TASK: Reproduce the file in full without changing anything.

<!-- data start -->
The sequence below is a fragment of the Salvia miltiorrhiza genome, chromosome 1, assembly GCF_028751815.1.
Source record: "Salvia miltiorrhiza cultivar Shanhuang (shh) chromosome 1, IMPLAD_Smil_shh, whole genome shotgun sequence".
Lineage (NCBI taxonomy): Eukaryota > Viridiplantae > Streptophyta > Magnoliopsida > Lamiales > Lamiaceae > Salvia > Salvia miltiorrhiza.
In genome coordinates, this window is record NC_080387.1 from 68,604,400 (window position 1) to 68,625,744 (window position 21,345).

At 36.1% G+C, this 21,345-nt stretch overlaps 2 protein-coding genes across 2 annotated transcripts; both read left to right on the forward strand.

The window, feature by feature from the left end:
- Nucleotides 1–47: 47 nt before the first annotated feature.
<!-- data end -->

The sequence below is a fragment of the Salvia miltiorrhiza genome, chromosome 1, assembly GCF_028751815.1.
Source record: "Salvia miltiorrhiza cultivar Shanhuang (shh) chromosome 1, IMPLAD_Smil_shh, whole genome shotgun sequence".
Lineage (NCBI taxonomy): Eukaryota > Viridiplantae > Streptophyta > Magnoliopsida > Lamiales > Lamiaceae > Salvia > Salvia miltiorrhiza.
In genome coordinates, this window is record NC_080387.1 from 68,604,400 (window position 1) to 68,625,744 (window position 21,345).

At 36.1% G+C, this 21,345-nt stretch overlaps 2 protein-coding genes across 2 annotated transcripts; both read left to right on the forward strand.

The window, feature by feature from the left end:
- Nucleotides 1–47: 47 nt before the first annotated feature.